If someone is naturally more able to produce the mechanics of good riding, it might very well seem as simple a flying is to a bird. "Well you just jump off the tree branch, flap your wings, and don't fall." But for those of us that are less 'bird like,' it ain't that easy.

                              I am an avid reader, so I will add The Inner Game of Tennis to my list. Always interested in a good book. Especially one that grows my brain.
                              Yes, I get it better now what you are saying! I know I have a hard time describing how to do things. Just tell me what to do, not so much how. If I just have to figure out a way to make it happen on my own, it may take a few tries, but then I can really get it.

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                              • #35
                                Originally posted by Isabeau Z Solace View Post
                                Are you still in NJ? I can give you Lisa May's email and you could try to get a lesson with her when she is in the area. Lisa is a sweet heart, and I can't imagine anyone not liking her.
                                Yes, I'm in NJ - Actually you came over to "my" farm to pick up a young mare to trailer back to DC to train with Gabriel for a week a few months back.

                                Did Gabriel bring you a foam finger from Gladstone?

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                                • #36
                                  Originally posted by Isabeau Z Solace View Post
                                  Are you still in NJ? I can give you Lisa May's email and you could try to get a lesson with her when she is in the area. Lisa is a sweet heart, and I can't imagine anyone not liking her.
                                  Lisa May used to ride in the MW clinics I rode in in MD and she would sometimes work with one of the riders while Mary was working with the other. She helped me more than Mary did.
                                  I wasn't always a Smurf
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                                  • #37
                                    Originally posted by carolprudm View Post
                                    Lisa May used to ride in the MW clinics I rode in in MD and she would sometimes work with one of the riders while Mary was working with the other. She helped me more than Mary did.
                                    I've ridden with Lisa May too and really liked her. She is effective and nice.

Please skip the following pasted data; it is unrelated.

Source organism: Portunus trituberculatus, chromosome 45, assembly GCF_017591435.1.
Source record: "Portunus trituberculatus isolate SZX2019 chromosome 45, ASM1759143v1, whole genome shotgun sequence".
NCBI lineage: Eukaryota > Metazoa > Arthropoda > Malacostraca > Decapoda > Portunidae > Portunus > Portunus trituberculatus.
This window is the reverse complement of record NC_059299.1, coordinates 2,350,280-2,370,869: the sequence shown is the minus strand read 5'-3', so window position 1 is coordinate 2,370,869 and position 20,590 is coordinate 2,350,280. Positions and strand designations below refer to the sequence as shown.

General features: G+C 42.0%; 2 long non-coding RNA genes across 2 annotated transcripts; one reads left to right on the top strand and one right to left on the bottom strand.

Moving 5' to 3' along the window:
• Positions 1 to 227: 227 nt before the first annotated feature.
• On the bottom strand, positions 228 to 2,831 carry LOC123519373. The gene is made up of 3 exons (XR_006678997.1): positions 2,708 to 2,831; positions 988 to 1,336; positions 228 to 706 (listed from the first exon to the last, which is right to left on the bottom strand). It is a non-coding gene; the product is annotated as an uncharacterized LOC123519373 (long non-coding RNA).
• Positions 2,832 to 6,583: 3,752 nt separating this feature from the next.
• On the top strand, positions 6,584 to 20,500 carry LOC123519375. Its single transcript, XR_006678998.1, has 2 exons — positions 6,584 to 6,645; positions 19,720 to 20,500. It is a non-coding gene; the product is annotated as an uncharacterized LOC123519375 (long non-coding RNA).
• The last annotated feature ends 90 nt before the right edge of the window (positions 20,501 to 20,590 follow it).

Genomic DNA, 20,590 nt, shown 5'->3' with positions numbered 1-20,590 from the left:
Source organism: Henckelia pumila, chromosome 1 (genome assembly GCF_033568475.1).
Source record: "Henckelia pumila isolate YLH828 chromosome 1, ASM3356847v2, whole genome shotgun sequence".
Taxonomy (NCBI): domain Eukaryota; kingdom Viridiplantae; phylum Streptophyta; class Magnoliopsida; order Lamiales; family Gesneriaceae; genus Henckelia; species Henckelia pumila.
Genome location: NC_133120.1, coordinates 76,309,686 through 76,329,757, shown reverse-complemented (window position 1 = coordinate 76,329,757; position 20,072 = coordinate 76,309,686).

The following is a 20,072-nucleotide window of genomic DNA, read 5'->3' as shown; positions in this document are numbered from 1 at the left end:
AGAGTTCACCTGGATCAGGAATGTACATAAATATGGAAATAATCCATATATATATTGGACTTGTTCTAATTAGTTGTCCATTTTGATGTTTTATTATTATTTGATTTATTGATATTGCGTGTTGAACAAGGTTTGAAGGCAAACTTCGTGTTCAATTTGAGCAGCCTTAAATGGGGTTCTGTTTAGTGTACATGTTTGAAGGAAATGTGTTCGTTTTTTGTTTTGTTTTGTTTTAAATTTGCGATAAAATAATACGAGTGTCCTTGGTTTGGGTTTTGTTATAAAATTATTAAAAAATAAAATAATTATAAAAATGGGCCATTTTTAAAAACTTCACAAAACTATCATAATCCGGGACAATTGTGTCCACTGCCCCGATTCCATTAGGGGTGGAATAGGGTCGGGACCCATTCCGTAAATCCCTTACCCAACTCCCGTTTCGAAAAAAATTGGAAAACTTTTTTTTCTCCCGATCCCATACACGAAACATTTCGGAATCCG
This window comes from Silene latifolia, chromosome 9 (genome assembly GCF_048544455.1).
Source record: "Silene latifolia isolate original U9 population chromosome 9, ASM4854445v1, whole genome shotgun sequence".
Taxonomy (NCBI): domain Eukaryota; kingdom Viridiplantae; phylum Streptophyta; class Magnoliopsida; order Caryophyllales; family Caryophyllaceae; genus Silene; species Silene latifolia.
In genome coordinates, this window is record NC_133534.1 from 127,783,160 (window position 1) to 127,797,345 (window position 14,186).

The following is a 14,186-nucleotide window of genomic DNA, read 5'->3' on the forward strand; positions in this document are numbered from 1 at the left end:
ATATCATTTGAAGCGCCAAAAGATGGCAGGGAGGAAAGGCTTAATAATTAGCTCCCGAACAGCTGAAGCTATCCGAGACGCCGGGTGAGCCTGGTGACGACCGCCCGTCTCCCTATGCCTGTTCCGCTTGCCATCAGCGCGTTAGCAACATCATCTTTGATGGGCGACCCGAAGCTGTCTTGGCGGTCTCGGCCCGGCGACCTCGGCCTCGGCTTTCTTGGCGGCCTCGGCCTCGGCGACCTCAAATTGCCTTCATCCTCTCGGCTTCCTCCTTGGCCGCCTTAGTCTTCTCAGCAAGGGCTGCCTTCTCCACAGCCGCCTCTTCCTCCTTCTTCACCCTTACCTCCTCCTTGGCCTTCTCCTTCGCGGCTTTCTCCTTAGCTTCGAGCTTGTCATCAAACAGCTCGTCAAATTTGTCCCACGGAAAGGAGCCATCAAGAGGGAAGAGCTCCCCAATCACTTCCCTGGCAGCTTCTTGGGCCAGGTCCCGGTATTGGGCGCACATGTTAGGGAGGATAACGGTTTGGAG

What helps me on circles or turns is to think about pointing my belly button to the horse's outside shoulder.

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                                    • #38
                                      Originally posted by pony baloney View Post
                                      This brings the seatbones closer to the spine, like in 11:00 and 5:00 (as opposed to 'neutral' at 9:00 and 3:00).
                                      For good or for bad (probably good for horses and annoying for people), many years of equine association have strengthened my tendency toward literalness. Do you really mean to say that your seat bones move closer to your spine or that it feels as if the seatbones move closer to the spine?

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                                      • #39
                                        I like to keep things simple and not over analyse too much. I keep going back to Dressage Today's June '11 issue with Laura Bechtolsheimer. She refers to physics and the broomstick theory; if holding a broomstick on your hand and it tips to the left your hand will automatically move to the left to keep the broomstick up. She states her upperbody is the broomstick and if it's tilting slightly left the horse will be naturally inclined to follow her weight to the left. She describes her position in bend, shoulder-in, travers and half-pass. She says in shoulder-in her hips will remain in the middle of the horse (always for every movement) and her shoulders follow the shoulders of the horse, she looks in the direction her shoulders are facing and just "checks" to make sure she's going straight. Essentially in all movements her eyes are following the horses eyes as well.

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                                        • #40
                                          If you really want to simplify this... Most of us turn too much to the inside, which takes all our weight to the inside seatbone - we help our horse's fall in on the circle. The horse already wants to dip to the inside so we are already heavier to the inside following that dip.

                                          If you look slightly to the outside - you automatically weight your OUTSIDE seatbone, and actually become even on your horse's back. Try it with your eyes closed at the walk on a circle and pay attention to your seat bone. It is a very simple way to equalize your seatbones. Eventually, the goal is to keep your eyes between your horse's ears, but first we have to get our seatbones evenly onto the horse, and our horse evenly under our seat.

                                          A horse's spine has very little "bend" lateral - in reality on a circle, we move their ribcage to the outside to create the illusion of bend. And to do that, our seat must be centered and we must be able to ask the ribcage to slide over with our calf - it all sounds so easy